Wednesday, June 14, 2006

Decision Making Fatigue

We had a great message last night in the teen class! Exactly what I needed. Among other things, the pastor pointed out the fact that without the filling of the Holy Spirit and God's truth circulating in your soul you will lack the spiritutual energy to handle the daily pressures that come into your life. One of the keys to life is knowing who's in charge: Is your soul controlling your body/emotions, or is your body/your emotions controlling your soul? And just as important, is the Holy Spirit controlling your soul as it controls your body?

One of the ways the kingdom of darkness can get to us is through the mental fatigue that comes from having to make a lot of decisions. School teachers have to make a lot of decisions in a day. Air traffic controllers are said to have the most decision-intensive job, though I'm not so sure mom's with lots of kids at home might not give them a run for their money!

More to the point of this blog, though, I would also say that writing a first draft involves making a lot of decisions. (should my hero go here or there? What are the names of the towns "here" or "there"? Are they walking or riding? How did they get enough horses for everyone to ride? How many men are there, anyway? And if everyone's not riding, how does that work? How can they avoid notice if half of them are riding? And on and on. )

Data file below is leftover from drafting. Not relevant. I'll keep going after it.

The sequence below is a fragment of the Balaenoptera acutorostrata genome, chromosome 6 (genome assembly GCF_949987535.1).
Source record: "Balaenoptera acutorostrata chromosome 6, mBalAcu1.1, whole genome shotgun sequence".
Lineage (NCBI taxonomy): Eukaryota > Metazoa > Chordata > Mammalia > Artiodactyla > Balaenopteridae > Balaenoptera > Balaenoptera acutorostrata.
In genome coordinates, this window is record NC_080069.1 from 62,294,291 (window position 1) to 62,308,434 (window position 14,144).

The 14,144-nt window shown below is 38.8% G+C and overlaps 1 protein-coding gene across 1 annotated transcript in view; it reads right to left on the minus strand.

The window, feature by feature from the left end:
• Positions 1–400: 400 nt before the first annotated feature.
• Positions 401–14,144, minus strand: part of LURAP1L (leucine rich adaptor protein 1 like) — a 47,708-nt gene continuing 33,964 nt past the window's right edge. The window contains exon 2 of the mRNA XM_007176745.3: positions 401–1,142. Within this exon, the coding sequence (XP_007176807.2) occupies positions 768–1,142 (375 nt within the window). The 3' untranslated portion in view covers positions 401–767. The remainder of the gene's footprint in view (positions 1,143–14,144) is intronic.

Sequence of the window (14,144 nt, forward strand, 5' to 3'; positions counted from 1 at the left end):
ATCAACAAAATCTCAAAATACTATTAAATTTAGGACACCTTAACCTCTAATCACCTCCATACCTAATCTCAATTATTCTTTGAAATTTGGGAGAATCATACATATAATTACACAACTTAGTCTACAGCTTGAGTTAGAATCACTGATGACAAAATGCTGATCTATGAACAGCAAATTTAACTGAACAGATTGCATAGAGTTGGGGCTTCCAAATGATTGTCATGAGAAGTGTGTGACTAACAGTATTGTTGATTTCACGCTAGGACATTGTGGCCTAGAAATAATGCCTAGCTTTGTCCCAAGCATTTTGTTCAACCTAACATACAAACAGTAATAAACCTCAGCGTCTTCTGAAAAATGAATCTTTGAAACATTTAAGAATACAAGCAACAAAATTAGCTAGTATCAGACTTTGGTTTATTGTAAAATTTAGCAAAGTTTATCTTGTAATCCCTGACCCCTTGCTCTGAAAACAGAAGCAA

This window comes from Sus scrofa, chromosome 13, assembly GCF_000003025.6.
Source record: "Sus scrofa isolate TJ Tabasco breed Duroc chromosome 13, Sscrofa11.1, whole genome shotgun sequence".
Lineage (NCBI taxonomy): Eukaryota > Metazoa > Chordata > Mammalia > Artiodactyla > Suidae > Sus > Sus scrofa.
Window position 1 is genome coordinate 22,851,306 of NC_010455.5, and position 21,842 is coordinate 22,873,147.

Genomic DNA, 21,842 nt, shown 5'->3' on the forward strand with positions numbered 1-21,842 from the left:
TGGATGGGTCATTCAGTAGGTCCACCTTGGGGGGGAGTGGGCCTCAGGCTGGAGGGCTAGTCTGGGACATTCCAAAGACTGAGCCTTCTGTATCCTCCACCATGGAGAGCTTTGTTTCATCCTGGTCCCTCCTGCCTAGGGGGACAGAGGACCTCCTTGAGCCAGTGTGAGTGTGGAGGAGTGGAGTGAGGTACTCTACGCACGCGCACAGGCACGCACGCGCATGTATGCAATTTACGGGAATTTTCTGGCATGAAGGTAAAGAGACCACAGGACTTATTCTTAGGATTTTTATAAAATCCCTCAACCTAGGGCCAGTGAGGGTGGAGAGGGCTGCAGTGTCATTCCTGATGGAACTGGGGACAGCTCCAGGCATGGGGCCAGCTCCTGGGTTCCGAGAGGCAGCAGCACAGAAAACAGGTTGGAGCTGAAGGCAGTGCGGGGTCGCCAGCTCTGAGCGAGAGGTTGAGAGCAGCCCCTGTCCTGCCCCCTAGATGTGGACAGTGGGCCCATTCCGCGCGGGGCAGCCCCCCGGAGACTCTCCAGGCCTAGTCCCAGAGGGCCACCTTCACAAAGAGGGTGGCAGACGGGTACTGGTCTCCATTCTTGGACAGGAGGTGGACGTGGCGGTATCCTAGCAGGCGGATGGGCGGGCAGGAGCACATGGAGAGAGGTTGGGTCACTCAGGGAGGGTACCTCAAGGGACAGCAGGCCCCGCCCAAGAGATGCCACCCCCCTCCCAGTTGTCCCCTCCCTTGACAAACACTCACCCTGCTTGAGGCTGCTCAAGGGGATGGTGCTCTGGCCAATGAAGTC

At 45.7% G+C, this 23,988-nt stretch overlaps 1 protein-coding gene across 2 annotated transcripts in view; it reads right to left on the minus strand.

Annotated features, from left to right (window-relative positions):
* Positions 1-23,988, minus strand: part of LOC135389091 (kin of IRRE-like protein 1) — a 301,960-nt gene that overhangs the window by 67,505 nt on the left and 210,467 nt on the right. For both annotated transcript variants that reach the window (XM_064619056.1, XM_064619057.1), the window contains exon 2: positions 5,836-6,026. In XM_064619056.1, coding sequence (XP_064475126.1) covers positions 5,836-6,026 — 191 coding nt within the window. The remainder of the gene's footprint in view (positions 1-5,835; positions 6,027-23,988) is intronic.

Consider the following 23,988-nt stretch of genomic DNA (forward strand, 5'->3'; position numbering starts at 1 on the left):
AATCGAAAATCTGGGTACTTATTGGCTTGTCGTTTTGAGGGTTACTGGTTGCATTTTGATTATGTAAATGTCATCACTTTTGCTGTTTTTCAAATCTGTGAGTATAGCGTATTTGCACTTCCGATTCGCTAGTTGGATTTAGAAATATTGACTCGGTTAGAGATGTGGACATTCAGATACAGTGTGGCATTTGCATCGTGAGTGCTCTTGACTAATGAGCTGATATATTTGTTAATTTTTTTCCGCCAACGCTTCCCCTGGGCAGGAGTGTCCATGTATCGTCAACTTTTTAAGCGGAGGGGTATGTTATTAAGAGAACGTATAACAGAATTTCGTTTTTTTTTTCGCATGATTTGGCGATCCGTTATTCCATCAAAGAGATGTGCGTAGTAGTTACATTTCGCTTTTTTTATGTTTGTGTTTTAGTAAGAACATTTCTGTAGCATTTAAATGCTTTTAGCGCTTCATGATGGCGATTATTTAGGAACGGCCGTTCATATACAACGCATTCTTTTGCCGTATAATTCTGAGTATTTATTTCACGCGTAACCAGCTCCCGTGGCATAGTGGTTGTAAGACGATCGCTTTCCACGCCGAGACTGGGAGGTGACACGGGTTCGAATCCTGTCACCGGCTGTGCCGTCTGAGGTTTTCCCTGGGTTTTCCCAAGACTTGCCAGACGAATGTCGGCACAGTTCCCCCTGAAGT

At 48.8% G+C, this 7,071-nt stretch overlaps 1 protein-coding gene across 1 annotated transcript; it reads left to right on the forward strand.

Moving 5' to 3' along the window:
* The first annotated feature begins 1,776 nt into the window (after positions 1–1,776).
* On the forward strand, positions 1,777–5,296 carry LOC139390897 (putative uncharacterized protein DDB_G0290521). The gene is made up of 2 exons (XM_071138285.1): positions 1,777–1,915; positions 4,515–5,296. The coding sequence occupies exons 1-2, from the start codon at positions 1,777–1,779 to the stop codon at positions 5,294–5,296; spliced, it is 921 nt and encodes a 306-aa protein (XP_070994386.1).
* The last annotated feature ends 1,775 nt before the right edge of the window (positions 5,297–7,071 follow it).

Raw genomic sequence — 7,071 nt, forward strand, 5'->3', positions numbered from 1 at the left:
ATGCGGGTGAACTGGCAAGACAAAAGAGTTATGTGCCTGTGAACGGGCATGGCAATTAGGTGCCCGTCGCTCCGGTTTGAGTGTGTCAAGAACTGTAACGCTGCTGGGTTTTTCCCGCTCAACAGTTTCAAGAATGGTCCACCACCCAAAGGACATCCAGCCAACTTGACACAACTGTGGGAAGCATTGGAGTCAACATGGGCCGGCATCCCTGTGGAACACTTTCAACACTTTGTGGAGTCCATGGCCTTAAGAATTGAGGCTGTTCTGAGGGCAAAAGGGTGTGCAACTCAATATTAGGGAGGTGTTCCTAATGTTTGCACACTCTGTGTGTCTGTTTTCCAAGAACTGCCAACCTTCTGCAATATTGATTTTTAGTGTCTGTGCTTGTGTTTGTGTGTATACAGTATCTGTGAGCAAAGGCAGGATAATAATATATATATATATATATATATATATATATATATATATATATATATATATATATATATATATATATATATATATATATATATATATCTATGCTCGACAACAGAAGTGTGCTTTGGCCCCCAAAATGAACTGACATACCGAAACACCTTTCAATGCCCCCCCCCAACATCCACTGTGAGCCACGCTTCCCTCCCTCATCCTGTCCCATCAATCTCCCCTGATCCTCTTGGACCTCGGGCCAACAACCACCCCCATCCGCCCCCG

In the process of making lots of decisions, some of them are going to get to you. You're going to be uncertain. Or get frustrated or there'll be something that's going to get you anxious and disturbed. It may be subtle, but it will happen. And once you let those mental or emotional sins dwell in your soul, you're out of fellowship. So you have to be alert to the possibility of that, and confess them regularly if needed.

After class I Googled decision-making fatigue and discovered a Stanford study showing that decision-making actually depletes the same "psychological resources" that are used to regulate self. When you have to make a lot of decisions, you become less able (humanly) to "persist at a task despite a strong desire to quit" and less able "to override impulses." So if after your stint at some hard writing, there are all these fun distractions around like video games or magazines -- or email or blogs -- then, you are probably going to have trouble resisting them. Especially given the choice of doing that or working on some editing where you have to make more decisions. (Perhaps that's why I've had good success with getting started editing a piece when I tell myself I don't have to do anything but read the scene and make any changes or notes that occur to me. If none occur... oh, well. Then I don't have to do anything.)

It also reinforces the importance of having some sort of routine and habit so you can cut down on the numbers of decisions you have to make about regular, mundane things. And the added importance of coming to a decision quickly, not endlessly vacillating between options. Thus, in the interest of saving my decision-making, self-regulatory energies for the book, I shall not spend a lot of time trying to decide if this post is worth posting and just post it!

Thanks so much for all the prayers and feedback. I appreciate it. Yesterday I wrote 10 pages into ch 31, and am heading off to finish that up today.